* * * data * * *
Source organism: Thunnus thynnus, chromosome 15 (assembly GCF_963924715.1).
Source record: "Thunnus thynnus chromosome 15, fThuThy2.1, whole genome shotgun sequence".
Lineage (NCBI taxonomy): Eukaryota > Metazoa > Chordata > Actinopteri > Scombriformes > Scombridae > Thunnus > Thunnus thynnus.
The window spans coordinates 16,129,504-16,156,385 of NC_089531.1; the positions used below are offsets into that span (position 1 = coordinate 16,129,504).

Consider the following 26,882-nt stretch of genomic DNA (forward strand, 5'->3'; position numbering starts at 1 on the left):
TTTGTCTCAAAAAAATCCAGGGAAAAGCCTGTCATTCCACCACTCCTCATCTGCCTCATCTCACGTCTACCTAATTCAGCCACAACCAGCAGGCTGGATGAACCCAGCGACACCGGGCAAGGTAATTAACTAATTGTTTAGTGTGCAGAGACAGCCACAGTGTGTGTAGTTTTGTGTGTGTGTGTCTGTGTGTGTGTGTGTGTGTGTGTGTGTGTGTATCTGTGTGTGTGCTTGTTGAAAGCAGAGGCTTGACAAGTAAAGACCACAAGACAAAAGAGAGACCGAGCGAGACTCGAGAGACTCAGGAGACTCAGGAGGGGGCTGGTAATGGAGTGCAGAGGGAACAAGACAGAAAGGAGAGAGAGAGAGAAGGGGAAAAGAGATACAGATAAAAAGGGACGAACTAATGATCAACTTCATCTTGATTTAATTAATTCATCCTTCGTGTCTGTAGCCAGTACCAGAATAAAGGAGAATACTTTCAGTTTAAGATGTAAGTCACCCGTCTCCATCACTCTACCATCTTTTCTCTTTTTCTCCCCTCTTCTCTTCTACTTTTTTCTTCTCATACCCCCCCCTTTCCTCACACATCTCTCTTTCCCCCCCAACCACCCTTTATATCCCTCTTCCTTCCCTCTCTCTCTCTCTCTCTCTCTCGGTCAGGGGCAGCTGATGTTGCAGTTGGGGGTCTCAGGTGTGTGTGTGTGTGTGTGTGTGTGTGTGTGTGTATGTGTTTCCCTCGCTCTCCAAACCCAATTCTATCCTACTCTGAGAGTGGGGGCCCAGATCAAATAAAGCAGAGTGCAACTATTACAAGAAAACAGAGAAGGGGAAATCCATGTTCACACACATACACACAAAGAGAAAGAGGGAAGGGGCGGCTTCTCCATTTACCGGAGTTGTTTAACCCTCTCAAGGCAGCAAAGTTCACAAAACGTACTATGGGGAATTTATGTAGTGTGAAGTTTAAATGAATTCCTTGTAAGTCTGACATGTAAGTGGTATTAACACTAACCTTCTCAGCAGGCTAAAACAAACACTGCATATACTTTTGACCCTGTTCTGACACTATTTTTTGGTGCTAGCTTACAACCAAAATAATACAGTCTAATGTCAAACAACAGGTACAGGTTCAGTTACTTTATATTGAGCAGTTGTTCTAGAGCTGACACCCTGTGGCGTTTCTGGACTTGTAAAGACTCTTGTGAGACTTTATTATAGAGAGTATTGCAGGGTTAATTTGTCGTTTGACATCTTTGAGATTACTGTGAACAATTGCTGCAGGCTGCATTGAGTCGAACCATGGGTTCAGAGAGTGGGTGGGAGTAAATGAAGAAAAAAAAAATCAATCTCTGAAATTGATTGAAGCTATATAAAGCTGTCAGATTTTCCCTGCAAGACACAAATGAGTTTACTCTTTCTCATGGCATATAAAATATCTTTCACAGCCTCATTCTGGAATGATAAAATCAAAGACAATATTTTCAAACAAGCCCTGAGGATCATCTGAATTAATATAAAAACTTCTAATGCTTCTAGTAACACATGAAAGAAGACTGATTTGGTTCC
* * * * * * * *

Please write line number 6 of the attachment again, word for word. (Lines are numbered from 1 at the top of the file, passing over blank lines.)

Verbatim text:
TTTGTCTCAAAAAAATCCAGGGAAAAGCCTGTCATTCCACCACTCCTCATCTGCCTCATCTCACGTCTACCTAATTCAGCCACAACCAGCAGGCTGGATGAACCCAGCGACACCGGGCAAGGTAATTAACTAATTGTTTAGTGTGCAGAGACAGCCACAGTGTGTGTAGTTTTGTGTGTGTGTGTCTGTGTGTGTGTGTGTGTGTGTGTGTGTGTGTATCTGTGTGTGTGCTTGTTGAAAGCAGAGGCTTGACAAGTAAAGACCACAAGACAAAAGAGAGACCGAGCGAGACTCGAGAGACTCAGGAGACTCAGGAGGGGGCTGGTAATGGAGTGCAGAGGGAACAAGACAGAAAGGAGAGAGAGAGAGAAGGGGAAAAGAGATACAGATAAAAAGGGACGAACTAATGATCAACTTCATCTTGATTTAATTAATTCATCCTTCGTGTCTGTAGCCAGTACCAGAATAAAGGAGAATACTTTCAGTTTAAGATGTAAGTCACCCGTCTCCATCACTCTACCATCTTTTCTCTTTTTCTCCCCTCTTCTCTTCTACTTTTTTCTTCTCATACCCCCCCCTTTCCTCACACATCTCTCTTTCCCCCCCAACCACCCTTTATATCCCTCTTCCTTCCCTCTCTCTCTCTCTCTCTCTCTCGGTCAGGGGCAGCTGATGTTGCAGTTGGGGGTCTCAGGTGTGTGTGTGTGTGTGTGTGTGTGTGTGTGTGTATGTGTTTCCCTCGCTCTCCAAACCCAATTCTATCCTACTCTGAGAGTGGGGGCCCAGATCAAATAAAGCAGAGTGCAACTATTACAAGAAAACAGAGAAGGGGAAATCCATGTTCACACACATACACACAAAGAGAAAGAGGGAAGGGGCGGCTTCTCCATTTACCGGAGTTGTTTAACCCTCTCAAGGCAGCAAAGTTCACAAAACGTACTATGGGGAATTTATGTAGTGTGAAGTTTAAATGAATTCCTTGTAAGTCTGACATGTAAGTGGTATTAACACTAACCTTCTCAGCAGGCTAAAACAAACACTGCATATACTTTTGACCCTGTTCTGACACTATTTTTTGGTGCTAGCTTACAACCAAAATAATACAGTCTAATGTCAAACAACAGGTACAGGTTCAGTTACTTTATATTGAGCAGTTGTTCTAGAGCTGACACCCTGTGGCGTTTCTGGACTTGTAAAGACTCTTGTGAGACTTTATTATAGAGAGTATTGCAGGGTTAATTTGTCGTTTGACATCTTTGAGATTACTGTGAACAATTGCTGCAGGCTGCATTGAGTCGAACCATGGGTTCAGAGAGTGGGTGGGAGTAAATGAAGAAAAAAAAAATCAATCTCTGAAATTGATTGAAGCTATATAAAGCTGTCAGATTTTCCCTGCAAGACACAAATGAGTTTACTCTTTCTCATGGCATATAAAATATCTTTCACAGCCTCATTCTGGAATGATAAAATCAAAGACAATATTTTCAAACAAGCCCTGAGGATCATCTGAATTAATATAAAAACTTCTAATGCTTCTAGTAACACATGAAAGAAGACTGATTTGGTTCC